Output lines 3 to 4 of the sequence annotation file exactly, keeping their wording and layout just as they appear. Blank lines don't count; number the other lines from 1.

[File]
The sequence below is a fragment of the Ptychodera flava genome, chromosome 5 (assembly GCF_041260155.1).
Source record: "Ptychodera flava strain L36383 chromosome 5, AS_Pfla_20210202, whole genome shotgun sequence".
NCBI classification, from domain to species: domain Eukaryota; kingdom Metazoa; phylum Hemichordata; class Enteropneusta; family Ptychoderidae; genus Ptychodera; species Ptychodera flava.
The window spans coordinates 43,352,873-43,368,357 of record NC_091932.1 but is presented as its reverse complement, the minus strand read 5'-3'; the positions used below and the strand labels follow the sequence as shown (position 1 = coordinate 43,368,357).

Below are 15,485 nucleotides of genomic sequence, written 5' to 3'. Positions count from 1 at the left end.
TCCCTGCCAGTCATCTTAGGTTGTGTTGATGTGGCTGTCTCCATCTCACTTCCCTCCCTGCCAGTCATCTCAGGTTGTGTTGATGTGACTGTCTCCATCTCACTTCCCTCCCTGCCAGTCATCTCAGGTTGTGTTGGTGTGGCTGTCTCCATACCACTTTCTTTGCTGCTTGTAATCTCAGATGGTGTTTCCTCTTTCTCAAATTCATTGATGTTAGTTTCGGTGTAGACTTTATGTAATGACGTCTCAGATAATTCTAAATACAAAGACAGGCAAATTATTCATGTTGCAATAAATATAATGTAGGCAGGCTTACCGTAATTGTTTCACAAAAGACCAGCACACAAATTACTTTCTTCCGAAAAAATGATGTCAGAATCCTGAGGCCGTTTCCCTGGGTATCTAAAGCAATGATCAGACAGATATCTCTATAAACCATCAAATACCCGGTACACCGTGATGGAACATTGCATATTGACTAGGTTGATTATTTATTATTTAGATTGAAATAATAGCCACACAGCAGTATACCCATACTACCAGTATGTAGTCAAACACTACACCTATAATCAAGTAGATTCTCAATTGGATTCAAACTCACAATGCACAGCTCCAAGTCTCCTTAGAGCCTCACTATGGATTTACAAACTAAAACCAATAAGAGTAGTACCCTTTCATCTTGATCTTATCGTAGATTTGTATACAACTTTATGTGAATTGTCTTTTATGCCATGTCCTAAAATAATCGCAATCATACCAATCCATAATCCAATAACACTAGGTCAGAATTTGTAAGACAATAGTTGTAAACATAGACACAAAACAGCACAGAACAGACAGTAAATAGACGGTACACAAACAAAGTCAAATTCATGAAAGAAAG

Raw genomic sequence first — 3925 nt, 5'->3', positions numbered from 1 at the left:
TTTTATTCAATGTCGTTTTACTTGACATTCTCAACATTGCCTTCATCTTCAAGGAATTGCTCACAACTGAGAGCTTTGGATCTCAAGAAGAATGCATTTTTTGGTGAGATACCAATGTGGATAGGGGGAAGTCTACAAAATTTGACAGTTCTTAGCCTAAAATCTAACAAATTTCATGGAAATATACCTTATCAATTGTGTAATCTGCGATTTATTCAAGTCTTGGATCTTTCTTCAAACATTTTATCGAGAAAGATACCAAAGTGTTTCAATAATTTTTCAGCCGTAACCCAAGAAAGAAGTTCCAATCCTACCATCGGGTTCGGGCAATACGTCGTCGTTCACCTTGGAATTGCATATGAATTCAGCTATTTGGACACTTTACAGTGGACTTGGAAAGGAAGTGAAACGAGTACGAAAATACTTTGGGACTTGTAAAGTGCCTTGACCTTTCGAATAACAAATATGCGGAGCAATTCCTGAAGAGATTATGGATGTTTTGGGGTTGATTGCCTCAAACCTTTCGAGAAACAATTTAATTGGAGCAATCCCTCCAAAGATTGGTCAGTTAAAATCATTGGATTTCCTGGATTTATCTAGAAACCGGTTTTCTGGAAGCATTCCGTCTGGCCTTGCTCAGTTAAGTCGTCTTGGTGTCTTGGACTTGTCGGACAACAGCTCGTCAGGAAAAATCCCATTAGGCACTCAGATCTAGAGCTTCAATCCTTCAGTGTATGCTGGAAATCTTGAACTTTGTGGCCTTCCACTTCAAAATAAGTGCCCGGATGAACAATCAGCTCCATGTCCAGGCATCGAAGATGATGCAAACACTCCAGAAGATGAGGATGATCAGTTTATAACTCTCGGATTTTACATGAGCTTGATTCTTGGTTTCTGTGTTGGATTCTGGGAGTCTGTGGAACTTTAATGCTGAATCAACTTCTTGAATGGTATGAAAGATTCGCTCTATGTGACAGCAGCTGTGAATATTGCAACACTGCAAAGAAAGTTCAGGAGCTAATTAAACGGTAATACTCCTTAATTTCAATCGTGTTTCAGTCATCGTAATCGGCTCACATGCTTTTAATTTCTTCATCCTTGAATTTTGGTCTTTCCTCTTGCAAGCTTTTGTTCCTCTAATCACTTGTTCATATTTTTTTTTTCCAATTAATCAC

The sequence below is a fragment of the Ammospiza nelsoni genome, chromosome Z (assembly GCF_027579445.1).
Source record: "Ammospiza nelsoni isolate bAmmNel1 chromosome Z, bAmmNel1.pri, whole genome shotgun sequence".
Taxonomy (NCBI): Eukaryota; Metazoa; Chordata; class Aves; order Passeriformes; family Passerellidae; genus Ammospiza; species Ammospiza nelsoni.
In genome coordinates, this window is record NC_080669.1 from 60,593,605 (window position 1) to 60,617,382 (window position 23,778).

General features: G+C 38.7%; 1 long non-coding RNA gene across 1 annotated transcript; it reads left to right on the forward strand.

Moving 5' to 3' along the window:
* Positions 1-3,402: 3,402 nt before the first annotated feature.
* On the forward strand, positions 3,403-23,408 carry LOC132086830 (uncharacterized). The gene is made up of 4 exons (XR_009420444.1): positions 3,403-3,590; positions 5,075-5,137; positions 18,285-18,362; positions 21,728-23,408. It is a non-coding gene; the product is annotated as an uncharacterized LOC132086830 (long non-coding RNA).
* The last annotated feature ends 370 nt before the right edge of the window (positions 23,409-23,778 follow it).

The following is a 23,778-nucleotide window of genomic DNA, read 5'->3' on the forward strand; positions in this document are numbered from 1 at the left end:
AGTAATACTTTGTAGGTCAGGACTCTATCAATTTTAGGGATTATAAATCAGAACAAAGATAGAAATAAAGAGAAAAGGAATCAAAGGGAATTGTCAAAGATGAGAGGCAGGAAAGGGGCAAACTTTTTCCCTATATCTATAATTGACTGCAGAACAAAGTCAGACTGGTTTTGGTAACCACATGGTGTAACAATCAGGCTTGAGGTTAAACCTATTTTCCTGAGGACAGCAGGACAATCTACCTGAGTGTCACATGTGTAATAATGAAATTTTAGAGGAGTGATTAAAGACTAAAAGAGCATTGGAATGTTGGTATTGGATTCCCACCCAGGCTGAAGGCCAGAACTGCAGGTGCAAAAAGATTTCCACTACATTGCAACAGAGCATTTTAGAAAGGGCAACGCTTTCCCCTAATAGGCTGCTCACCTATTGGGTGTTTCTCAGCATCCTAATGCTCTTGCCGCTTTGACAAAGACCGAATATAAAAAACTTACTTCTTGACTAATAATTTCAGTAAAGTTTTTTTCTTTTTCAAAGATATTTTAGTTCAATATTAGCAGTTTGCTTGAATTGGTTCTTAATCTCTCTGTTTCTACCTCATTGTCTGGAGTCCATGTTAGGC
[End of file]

NCBI classification, from domain to species: domain Eukaryota; kingdom Metazoa; phylum Hemichordata; class Enteropneusta; family Ptychoderidae; genus Ptychodera; species Ptychodera flava.
The window spans coordinates 43,352,873-43,368,357 of record NC_091932.1 but is presented as its reverse complement, the minus strand read 5'-3'; the positions used below and the strand labels follow the sequence as shown (position 1 = coordinate 43,368,357).